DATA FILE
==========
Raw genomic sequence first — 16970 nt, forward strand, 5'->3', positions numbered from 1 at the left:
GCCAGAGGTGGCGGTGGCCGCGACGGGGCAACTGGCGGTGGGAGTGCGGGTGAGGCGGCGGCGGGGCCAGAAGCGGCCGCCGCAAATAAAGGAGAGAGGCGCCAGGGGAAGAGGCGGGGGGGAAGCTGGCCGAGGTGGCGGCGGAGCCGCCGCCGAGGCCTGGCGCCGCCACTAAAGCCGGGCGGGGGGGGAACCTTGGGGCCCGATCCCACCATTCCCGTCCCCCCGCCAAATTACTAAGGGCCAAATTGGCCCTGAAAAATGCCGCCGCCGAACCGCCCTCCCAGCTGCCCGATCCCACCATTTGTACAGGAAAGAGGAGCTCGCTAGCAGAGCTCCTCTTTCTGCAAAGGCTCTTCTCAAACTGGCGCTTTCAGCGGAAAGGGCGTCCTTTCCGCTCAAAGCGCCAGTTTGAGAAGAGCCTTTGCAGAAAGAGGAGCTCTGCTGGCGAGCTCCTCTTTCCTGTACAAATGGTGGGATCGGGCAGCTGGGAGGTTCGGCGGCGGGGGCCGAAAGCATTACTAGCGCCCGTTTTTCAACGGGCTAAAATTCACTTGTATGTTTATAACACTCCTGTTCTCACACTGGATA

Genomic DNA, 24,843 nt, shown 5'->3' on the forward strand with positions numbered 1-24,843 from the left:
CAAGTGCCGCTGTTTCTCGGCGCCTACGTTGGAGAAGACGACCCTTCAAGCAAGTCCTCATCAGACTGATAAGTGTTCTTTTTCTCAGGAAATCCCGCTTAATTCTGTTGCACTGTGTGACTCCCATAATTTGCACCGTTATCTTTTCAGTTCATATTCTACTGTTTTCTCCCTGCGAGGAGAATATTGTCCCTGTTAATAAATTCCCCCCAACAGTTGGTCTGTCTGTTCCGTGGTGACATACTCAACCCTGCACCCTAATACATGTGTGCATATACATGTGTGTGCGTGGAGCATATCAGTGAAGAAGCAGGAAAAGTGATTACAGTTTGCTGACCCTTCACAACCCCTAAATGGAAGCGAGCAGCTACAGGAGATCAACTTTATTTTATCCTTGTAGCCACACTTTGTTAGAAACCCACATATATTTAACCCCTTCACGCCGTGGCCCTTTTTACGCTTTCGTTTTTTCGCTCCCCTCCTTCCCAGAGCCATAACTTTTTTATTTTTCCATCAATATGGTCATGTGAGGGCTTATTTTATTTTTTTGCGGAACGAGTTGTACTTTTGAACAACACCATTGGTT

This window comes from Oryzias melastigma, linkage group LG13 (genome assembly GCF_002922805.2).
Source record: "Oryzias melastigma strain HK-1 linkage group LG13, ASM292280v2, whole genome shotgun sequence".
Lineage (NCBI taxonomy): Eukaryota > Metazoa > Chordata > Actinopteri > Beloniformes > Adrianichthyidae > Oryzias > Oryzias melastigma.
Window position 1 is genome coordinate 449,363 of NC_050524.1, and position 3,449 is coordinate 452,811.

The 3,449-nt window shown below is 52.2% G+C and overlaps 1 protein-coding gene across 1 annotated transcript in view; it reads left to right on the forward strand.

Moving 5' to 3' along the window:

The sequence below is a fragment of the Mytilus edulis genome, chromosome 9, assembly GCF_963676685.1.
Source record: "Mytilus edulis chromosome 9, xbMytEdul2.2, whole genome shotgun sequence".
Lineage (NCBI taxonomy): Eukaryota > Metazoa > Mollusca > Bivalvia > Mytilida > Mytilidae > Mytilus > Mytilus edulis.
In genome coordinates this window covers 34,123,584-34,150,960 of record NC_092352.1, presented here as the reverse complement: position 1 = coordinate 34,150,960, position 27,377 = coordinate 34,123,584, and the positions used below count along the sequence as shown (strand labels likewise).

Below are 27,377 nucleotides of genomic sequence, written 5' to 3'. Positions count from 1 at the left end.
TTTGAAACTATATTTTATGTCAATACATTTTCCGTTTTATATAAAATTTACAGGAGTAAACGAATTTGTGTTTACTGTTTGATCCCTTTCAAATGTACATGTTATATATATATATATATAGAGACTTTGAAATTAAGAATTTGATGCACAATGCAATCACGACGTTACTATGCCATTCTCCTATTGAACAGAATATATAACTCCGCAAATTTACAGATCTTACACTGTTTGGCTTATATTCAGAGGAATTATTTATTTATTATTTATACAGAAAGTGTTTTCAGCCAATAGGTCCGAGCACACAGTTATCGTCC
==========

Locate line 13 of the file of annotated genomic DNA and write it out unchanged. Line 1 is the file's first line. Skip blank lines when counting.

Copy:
Lineage (NCBI taxonomy): Eukaryota > Metazoa > Mollusca > Bivalvia > Mytilida > Mytilidae > Mytilus > Mytilus edulis.